People are dying from a very treatable disease
There are 2,000 new cases of colon cancer every year in Ireland, but too few specialists, writes John Crown
The recent announcement that a limited colorectal cancer screening programme will be introduced in Ireland is welcome. We have one of the highest rates of the disease in the world, with 2,000 Irish people diagnosed annually. Tragically, 900 die.
It is no respecter of rank or fame. Pope John Paul II, President Ronald Reagan and Sharon Osbourne all had it and recovered. It killed Ian Dury, Audrey Hepburn, Bobby Moore and Neville Chamberlain.
We are what we eat, and it is no surprise that the digestive tract, which extracts the nutrients from our food and then expels the waste, is complex. The oesophagus is a long muscular tube which propels food from the mouth (no, it doesn't just fall, you can swallow upside down) to the stomach, where the process of breaking it down into its component parts is begun.
It then enters the small intestine, which consists of approximately 30ft feet of tube (the 'guts') where the actual business of absorption takes place. The residual waste matter is then passed onto the 8ft-long colon or large intestine ('large' because it's thicker), where the bulk of the fluid is reabsorbed. The last part of the colon is called the rectum, and it is from here that waste faeces are discharged via the anus, or back passage.
Cancers of the colon and rectum (colorectal cancer) are the most common of the digestive malignancies.
Luckily, they is very amenable to prevention and early diagnosis. Why is this? Most colorectal cancers develop from pre-existing non-cancerous growths called polyps. Polyps are, in most cases, fairly silent, but they can cause bleeding or other complaints. Crucially they are visible to doctors via an instrument called a colonoscope, a long flexible tube which is inserted through the anus. It is carried out under light anaesthesia as an outpatient. It contains a light, and a telescope so that the entire length of the colon can be inspected. It can also be used to take small samples, and has a device for removing polyps.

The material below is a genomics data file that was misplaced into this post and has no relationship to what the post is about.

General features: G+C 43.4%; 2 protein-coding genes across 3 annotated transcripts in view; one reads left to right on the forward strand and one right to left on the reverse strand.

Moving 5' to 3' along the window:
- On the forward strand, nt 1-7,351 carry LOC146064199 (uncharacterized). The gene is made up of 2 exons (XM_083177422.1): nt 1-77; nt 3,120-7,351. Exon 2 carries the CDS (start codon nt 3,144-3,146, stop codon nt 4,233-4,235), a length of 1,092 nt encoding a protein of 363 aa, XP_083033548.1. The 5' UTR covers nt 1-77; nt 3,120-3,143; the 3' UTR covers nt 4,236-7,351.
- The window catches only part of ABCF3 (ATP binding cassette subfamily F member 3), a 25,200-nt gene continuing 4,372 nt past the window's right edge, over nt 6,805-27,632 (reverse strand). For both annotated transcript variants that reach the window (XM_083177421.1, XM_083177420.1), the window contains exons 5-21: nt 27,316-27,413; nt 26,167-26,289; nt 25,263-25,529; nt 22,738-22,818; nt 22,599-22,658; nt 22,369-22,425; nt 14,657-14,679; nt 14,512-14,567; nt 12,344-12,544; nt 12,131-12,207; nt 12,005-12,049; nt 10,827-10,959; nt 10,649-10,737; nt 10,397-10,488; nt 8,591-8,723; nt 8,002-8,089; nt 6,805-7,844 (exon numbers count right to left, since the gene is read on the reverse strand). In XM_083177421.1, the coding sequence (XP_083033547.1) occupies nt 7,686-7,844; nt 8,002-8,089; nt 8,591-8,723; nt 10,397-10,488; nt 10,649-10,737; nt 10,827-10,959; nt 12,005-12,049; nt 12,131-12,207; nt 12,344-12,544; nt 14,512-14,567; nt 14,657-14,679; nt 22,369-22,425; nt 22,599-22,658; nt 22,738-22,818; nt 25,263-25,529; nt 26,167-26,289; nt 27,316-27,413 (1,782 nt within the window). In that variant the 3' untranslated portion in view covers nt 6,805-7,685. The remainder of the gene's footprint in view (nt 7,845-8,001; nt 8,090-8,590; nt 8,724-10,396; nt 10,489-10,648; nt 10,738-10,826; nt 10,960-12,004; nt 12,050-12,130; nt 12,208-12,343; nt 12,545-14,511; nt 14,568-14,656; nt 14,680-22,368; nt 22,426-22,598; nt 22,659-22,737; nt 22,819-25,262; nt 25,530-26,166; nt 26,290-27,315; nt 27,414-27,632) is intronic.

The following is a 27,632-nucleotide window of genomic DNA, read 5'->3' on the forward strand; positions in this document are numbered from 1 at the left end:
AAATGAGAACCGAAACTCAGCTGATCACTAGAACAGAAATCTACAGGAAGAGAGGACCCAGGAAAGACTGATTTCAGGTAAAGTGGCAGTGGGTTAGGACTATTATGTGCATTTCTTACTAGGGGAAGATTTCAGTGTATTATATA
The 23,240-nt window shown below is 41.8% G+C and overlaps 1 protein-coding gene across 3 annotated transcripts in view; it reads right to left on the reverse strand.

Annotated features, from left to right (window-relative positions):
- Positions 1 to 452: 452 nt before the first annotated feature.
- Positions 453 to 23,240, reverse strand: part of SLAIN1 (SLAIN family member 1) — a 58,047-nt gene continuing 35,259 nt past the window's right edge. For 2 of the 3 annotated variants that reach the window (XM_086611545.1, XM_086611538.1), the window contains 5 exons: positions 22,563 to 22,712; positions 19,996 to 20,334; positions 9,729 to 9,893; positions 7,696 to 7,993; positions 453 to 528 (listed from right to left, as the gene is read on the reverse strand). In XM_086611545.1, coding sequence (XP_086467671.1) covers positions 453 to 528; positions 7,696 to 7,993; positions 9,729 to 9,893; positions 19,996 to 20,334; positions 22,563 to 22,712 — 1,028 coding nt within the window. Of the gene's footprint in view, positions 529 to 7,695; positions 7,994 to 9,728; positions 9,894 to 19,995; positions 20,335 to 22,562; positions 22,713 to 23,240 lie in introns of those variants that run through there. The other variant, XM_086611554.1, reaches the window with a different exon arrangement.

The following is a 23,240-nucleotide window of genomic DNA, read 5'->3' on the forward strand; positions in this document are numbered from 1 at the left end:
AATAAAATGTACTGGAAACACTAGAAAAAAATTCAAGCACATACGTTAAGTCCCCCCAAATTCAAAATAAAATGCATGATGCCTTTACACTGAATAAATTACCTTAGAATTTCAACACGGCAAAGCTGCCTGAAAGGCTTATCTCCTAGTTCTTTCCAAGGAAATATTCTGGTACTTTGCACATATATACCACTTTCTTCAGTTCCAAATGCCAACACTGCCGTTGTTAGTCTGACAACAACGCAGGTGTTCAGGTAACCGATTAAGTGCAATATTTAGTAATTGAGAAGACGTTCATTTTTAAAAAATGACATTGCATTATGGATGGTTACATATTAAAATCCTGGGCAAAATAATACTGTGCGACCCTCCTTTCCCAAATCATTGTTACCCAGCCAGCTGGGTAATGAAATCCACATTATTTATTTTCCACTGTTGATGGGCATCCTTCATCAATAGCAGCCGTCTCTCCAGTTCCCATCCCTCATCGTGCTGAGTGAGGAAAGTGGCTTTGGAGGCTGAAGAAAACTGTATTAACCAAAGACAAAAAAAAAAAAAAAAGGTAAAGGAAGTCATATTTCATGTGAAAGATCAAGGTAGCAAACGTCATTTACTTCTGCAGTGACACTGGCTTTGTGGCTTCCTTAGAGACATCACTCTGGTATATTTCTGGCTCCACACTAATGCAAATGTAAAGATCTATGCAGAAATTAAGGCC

Samples and polyps that are removed are studied in the laboratory, and it can be determined if there is a cancer, or some other condition. In theory the great majority of colorectal cancers should either be preventable (by removing polyps before they turn into cancer) or diagnosed at an early curable stage.
The treatment for colon cancer has improved dramatically. The operations are smaller, often done by key-hole, and very few patients require a 'colostomy' or 'bag' to collect waste. The use of chemotherapy, radiotherapy and newer 'magic bullet' cancer drugs have resulted in improved outcomes. Even patients with advanced incurable disease live much longer and much better than before.
This is the reason why there has been such concern at the long waiting lists in Ireland for colonoscopy. Over recent years, widely fluctuating figures (provided by the HSE) have suggested that the wait for public patients who have symptoms that might be colon cancer (including bleeding, constipation, diarrhoea, pain) can be as long as six months or longer.
Department of Health attempts to justify this by saying that high-risk patients can be prioritised fall in the face of the argument that any bowel symptom might indicate an underlying cancer, although in most cases they will thankfully have a more trivial explanation.
The waiting lists are partly due to our public policy to limit specialist numbers, which has resulted in Ireland being desperately short of gastroenterologists, the doctors who perform colonoscopy. It also results from our system of paying hospitals, which are given a fixed budget at the start of the year and told to make it last 12 months. If 10 patients or 100 patients need colonoscopy, the payment is the same. Patients on waiting lists are free; colonoscopies eat into your budget.
The new national screening programme, which is being partially underwritten by the Irish Cancer Society is, for reasons of cost effectiveness being aimed initially at the elderly. It will not involve colonoscopy, but rather will involve testing faeces for the presence of blood. The small minority who have a positive test will be called for colonoscopy. This is a less satisfactory way to rule out cancer in an individual, but is reasonable as a population screen.
It will almost certainly result in a modest but important reduction in colon cancer mortality. On a population basis it makes sense.
However, it is difficult to know how a health system that is so short of specialists that patients with worrying symptoms already have to wait up to six months for colonoscopy will cope with the added demands of screened patients.
If you have symptoms, see your GP.
Professor John Crown is a consultant oncologist